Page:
4. Damage. Books of irregular shape; gummed books, soiled filaments; frayed skeins; insect attached skeins; musty skeins, etc.

The results are expressed in terms such as good, fair, poor or inferior. Outstanding defects are mentioned in the Test Certificate.

11.2.4    Nature

The degrees of Colour and Lustre and the Smoothness or Hand of the lot are inspected and indicated in the following manner:

    1. Colour: light, medium or deep
    2. Lustre : bright, medium or dull
    3. Hand : smooth, medium or rough

11.3 Sample test

After completion of the test on the whole lot, the following tests have to be conducted. To conduct these tests, it is necessary to take out 50 skeins off the lot if the skeins weigh below 120 g. Alternatively, 25 skeins are taken if the skeins weight over 120 g. Having extracted the required number of skeins, the following test is carried out:

11.3.1     Winding test

Equipment required:

Number of sample skeins drawn out for this test should be 40 skeins out of 50 skeins for a lot which weighs approximately 70 g each and 20 skeins out of 25 skeins drawn out for each skein weighing approximately 140 g.

When winding is started only the top half of the sample skeins should be wound. The winding should be carried out at a predetermined speed for a specific duration. The number of breaks that occur should be counted and noted. When breaks occur, it is necessary to note the cause of each break and this should be recorded.

Table 34. Average speed and winding period for winding test

Size under test

Preliminary winding

Average speed (metre/min.)

Winding period (minutes)

      70 g skeins 140 g skeins
12 denier or finer

10

110

60

120

13-18

10

140

60

120

19-33

10

165

60

120

34-69

5

165

30

60

70 or coarse

5

165

20

40

 

The winding speed and duration of winding has also to be adjusted according to the denier of the raw silk being tested. For reference purposes, the different time and speed and other requirements are shown in Table 34.

11.3.2    Size deviation test

Equipment required:

Only a fixed length from each skein is taken for the testing. The highest degree of deviation is noted and compared with the average size deviation of the conditioned weight. When testing raw silk of 33-denier or finer in size, 200 skeins of 450 metres each are taken out by picking out four skeins out of each of the 50 sampling skeins taken from the testing lot. In the case of 34-denier and over, 400 sizing skeins are extracted by picking eight skeins of 112.5 metres in length each from the 50 sample skeins (total length 45 000 metres).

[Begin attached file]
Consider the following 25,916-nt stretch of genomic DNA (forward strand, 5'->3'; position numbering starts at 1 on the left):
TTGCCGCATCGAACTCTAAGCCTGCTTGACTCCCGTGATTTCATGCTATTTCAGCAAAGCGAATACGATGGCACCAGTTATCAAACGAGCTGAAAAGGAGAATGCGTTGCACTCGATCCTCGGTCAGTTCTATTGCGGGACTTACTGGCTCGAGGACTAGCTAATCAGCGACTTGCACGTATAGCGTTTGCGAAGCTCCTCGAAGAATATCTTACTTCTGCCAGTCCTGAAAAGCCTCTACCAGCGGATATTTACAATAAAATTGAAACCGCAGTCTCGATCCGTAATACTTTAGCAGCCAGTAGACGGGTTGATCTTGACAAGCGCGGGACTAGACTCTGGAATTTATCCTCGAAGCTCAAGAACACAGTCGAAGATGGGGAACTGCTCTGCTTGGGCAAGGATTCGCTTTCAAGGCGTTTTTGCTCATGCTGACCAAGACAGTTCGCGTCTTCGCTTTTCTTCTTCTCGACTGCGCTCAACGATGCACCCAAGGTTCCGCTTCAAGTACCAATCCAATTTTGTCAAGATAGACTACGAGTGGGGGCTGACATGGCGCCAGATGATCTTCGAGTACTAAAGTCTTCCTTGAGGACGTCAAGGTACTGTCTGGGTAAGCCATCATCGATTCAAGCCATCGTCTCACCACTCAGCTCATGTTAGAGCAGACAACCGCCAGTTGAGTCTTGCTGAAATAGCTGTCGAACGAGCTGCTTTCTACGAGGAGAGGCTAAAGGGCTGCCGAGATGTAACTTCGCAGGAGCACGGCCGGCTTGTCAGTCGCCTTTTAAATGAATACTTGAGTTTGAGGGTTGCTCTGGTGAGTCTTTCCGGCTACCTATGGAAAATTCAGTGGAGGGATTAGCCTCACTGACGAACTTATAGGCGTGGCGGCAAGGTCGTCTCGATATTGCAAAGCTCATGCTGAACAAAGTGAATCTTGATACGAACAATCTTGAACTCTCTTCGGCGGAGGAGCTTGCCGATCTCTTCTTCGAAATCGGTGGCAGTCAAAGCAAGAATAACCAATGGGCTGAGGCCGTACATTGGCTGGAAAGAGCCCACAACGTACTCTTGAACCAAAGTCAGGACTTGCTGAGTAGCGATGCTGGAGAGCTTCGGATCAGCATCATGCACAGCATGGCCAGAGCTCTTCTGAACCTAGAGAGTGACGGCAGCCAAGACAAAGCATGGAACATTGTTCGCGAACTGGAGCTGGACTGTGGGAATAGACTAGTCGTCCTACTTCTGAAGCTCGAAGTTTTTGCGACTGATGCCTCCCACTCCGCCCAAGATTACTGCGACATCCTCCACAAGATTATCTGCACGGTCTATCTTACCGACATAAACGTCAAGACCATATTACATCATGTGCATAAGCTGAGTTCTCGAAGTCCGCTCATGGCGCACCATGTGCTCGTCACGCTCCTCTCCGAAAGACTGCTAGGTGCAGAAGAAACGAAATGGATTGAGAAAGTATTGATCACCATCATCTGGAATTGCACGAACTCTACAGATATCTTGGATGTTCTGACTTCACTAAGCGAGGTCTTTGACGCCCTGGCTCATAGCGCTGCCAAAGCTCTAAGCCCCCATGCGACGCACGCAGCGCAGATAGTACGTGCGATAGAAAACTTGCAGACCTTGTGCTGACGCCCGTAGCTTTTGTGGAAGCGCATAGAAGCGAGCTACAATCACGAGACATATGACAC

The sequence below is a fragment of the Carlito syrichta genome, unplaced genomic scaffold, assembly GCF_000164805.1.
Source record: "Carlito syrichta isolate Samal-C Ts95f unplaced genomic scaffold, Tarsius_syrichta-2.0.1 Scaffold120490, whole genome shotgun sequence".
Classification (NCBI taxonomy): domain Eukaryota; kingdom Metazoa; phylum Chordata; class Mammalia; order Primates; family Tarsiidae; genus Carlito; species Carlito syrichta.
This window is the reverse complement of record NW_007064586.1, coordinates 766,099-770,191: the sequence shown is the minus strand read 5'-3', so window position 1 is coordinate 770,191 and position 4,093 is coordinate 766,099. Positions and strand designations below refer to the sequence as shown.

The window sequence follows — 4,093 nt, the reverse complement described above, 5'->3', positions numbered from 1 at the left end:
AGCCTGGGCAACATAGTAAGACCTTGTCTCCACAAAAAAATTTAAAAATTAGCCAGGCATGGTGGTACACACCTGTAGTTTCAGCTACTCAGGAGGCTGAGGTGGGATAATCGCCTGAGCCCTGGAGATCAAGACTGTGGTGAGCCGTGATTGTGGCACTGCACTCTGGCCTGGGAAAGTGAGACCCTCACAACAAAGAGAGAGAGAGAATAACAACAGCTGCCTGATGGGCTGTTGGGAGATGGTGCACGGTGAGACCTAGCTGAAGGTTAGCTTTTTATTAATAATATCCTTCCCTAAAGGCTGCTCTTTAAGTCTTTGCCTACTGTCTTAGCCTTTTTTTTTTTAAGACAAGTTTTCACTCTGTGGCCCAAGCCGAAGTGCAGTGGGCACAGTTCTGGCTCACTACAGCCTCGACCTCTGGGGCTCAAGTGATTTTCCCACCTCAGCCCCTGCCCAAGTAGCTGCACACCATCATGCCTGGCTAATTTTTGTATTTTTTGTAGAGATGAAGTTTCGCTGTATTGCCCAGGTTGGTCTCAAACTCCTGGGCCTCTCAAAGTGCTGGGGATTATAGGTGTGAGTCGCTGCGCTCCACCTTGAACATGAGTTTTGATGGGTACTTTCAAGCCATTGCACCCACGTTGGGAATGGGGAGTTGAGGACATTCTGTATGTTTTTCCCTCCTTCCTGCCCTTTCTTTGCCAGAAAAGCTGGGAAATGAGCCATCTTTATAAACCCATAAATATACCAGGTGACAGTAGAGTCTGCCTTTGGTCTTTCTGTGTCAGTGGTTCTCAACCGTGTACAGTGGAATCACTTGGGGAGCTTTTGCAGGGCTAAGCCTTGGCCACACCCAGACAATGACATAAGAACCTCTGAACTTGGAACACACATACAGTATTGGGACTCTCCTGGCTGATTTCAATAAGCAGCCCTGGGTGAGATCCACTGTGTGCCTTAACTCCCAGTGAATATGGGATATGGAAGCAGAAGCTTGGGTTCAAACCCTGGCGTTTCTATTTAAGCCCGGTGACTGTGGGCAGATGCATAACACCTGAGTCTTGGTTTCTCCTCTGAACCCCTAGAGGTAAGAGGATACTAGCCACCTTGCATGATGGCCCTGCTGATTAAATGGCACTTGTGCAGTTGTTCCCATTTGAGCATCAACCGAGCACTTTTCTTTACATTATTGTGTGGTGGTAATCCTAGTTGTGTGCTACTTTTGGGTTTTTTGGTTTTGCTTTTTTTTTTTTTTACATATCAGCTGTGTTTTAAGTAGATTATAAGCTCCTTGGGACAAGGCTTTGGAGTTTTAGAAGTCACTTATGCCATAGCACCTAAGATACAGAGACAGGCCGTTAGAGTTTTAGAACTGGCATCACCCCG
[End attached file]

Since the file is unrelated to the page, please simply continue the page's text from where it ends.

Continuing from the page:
Test

The entire lot of sizing skeins should be in ten separate lots.

Each sizing skein should be weighed on a quadrant scale in each lot separately. The total weight of all the skeins in each lot is therefore obtained. Table 35 indicates the size deviation of the skeins being tested. This table covers the number of skeins in a lot, the graduation in the scale for weighing each skein and all the skeins of a lot together.

Table 35. Number of skins in a lot and graduation in scale

 

Sizes

No. of skeins in a group

Accuracy of scale

Permissible range of denier

For 1 skein

For group

330 denier or finer
        33-49 denier
        50-99 denier
100 denier or coarser

20
40
40
40

0.5 denier
1.0 denier
2.0 denier
5.0 denier

0.5 denier
2.0 denier
2.0 denier
2.0 denier

1.5 denier
4.0 denier
8.0 denier
19.0 denier


If there is a difference in weight beyond the permissible denier indicted in the above table when the weight of the individual skeins are totalled and compared with the result obtained by weighing all the skeins together, the weighing operations both of single skein and the whole lot must then be repeated. The number of individual sizing skeins of each denier size should be noted in the table of frequency distribution.

The size deviation can be obtained by the following formula:

Where tI, t2, t3 ……., tn are the sizes of the sizing skeins in a denier; f1, f2, f3 ……., fn are their frequencies.